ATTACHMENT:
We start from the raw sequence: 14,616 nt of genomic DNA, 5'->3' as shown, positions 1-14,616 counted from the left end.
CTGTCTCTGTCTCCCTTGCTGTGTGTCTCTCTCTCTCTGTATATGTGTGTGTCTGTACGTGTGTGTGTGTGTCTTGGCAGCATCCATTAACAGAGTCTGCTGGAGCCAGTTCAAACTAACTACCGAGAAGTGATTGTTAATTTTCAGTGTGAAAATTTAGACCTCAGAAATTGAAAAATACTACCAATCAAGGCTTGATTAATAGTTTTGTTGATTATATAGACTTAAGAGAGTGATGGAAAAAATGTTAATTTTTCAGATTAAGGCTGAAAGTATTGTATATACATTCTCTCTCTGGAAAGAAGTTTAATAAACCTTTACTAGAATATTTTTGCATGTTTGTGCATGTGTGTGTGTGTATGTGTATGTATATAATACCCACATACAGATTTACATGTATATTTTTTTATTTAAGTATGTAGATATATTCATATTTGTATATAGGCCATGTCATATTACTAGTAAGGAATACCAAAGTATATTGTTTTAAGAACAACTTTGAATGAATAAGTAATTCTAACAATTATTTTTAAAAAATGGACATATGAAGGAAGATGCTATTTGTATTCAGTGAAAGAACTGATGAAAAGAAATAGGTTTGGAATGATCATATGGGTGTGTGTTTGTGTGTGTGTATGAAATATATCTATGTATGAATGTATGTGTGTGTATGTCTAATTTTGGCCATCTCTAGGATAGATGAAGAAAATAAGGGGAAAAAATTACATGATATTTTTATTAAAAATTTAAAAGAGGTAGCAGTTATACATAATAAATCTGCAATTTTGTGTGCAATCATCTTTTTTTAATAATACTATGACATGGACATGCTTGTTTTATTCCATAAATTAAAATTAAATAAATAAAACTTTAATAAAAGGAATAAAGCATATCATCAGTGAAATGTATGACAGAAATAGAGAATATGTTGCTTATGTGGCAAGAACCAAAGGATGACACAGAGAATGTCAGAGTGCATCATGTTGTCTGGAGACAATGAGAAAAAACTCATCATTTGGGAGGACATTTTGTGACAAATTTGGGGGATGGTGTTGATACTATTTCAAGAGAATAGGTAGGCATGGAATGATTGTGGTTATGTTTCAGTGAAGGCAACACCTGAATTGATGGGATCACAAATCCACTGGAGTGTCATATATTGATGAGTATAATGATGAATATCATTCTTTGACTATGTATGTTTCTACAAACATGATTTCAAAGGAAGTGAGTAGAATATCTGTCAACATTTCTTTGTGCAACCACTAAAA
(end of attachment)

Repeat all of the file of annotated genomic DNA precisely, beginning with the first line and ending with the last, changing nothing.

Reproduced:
We start from the raw sequence: 14,616 nt of genomic DNA, 5'->3' as shown, positions 1-14,616 counted from the left end.
CTGTCTCTGTCTCCCTTGCTGTGTGTCTCTCTCTCTCTGTATATGTGTGTGTCTGTACGTGTGTGTGTGTGTCTTGGCAGCATCCATTAACAGAGTCTGCTGGAGCCAGTTCAAACTAACTACCGAGAAGTGATTGTTAATTTTCAGTGTGAAAATTTAGACCTCAGAAATTGAAAAATACTACCAATCAAGGCTTGATTAATAGTTTTGTTGATTATATAGACTTAAGAGAGTGATGGAAAAAATGTTAATTTTTCAGATTAAGGCTGAAAGTATTGTATATACATTCTCTCTCTGGAAAGAAGTTTAATAAACCTTTACTAGAATATTTTTGCATGTTTGTGCATGTGTGTGTGTGTATGTGTATGTATATAATACCCACATACAGATTTACATGTATATTTTTTTATTTAAGTATGTAGATATATTCATATTTGTATATAGGCCATGTCATATTACTAGTAAGGAATACCAAAGTATATTGTTTTAAGAACAACTTTGAATGAATAAGTAATTCTAACAATTATTTTTAAAAAATGGACATATGAAGGAAGATGCTATTTGTATTCAGTGAAAGAACTGATGAAAAGAAATAGGTTTGGAATGATCATATGGGTGTGTGTTTGTGTGTGTGTATGAAATATATCTATGTATGAATGTATGTGTGTGTATGTCTAATTTTGGCCATCTCTAGGATAGATGAAGAAAATAAGGGGAAAAAATTACATGATATTTTTATTAAAAATTTAAAAGAGGTAGCAGTTATACATAATAAATCTGCAATTTTGTGTGCAATCATCTTTTTTTAATAATACTATGACATGGACATGCTTGTTTTATTCCATAAATTAAAATTAAATAAATAAAACTTTAATAAAAGGAATAAAGCATATCATCAGTGAAATGTATGACAGAAATAGAGAATATGTTGCTTATGTGGCAAGAACCAAAGGATGACACAGAGAATGTCAGAGTGCATCATGTTGTCTGGAGACAATGAGAAAAAACTCATCATTTGGGAGGACATTTTGTGACAAATTTGGGGGATGGTGTTGATACTATTTCAAGAGAATAGGTAGGCATGGAATGATTGTGGTTATGTTTCAGTGAAGGCAACACCTGAATTGATGGGATCACAAATCCACTGGAGTGTCATATATTGATGAGTATAATGATGAATATCATTCTTTGACTATGTATGTTTCTACAAACATGATTTCAAAGGAAGTGAGTAGAATATCTGTCAACATTTCTTTGTGCAACCACTAAAA